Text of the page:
Middle English scole, from Old English scōl, from Latin schola, from Greek scholē leisure, discussion, lecture, school; perhaps akin to Greek echein to hold.
- 1: an organization that provides instruction: as a : an institution for the teaching of children
- b : college, university
- c (1) : a group of scholars and teachers pursuing knowledge together that with similar groups constituted a medieval university (2) : one of the four faculties of a medieval university (3) : an institution for specialized higher education often associated with a university <the school of engineering>
- d : an establishment offering specialized instruction <a secretarial school> <driving schools>
- 2a (1) : the process of teaching or learning especially at a school (2) : attendance at a school (3) : a session of a school
- b : a school building
- c : the students attending a school; also : its teachers and students
- 3: a source of knowledge <experience was his school>
- 4a : a group of persons who hold a common doctrine or follow the same teacher (as in philosophy, theology, or medicine) <the Aristotelian school>; also : the doctrine or practice of such a group
- b : a group of artists under a common influence
- c : a group of persons of similar opinions or behavior; also : the shared opinions or behavior of such a group <other schools of thought>
- 5: the regulations governing military drill of individuals or units; also : the exercises carried out <the school of the soldier>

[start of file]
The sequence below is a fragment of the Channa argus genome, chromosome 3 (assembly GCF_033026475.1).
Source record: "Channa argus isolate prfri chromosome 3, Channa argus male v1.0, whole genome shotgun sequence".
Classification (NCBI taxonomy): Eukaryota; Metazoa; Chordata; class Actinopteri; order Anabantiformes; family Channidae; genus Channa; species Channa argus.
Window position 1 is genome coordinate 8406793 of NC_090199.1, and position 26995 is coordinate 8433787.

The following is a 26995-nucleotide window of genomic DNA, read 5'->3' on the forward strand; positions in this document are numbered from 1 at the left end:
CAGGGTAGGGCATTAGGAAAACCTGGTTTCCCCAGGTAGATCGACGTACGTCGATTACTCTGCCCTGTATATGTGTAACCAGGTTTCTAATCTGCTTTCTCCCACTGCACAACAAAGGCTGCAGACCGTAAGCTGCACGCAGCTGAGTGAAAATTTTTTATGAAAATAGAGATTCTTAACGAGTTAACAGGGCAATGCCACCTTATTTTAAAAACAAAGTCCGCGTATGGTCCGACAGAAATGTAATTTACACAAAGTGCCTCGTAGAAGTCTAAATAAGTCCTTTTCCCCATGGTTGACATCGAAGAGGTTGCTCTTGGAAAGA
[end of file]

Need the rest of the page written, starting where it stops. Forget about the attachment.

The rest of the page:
A school is an institution designed for the teaching of students (or "pupils") under the supervision of teachers. Most countries have systems of formal education, which is commonly compulsory. In these systems, students progress through a series of schools. The names for these schools vary by country (discussed in the Regional section below), but generally include primary school for young children and secondary school for teenagers who have completed primary education. An institution where higher education is taught, is commonly called a university college or university.
In addition to these core schools, students in a given country may also attend schools before and after primary and secondary education. Kindergarten or pre-school provide some schooling to very young children (typically ages 3–5). University, vocational school, college or seminary may be available after secondary school. A school may also be dedicated to one particular field, such as a school of economics or a school of dance. Alternative schools may provide nontraditional curriculum and methods.
There are also non-government schools, called private schools. Private schools may be for children with special needs when the government does not supply for them; religious, such as Christian schools, hawzas, yeshivas, and others; or schools that have a higher standard of education or seek to foster other personal achievements. Schools for adults include institutions of corporate training and Military education and training.
In homeschooling and online schools, teaching and learning take place outside of a traditional school building.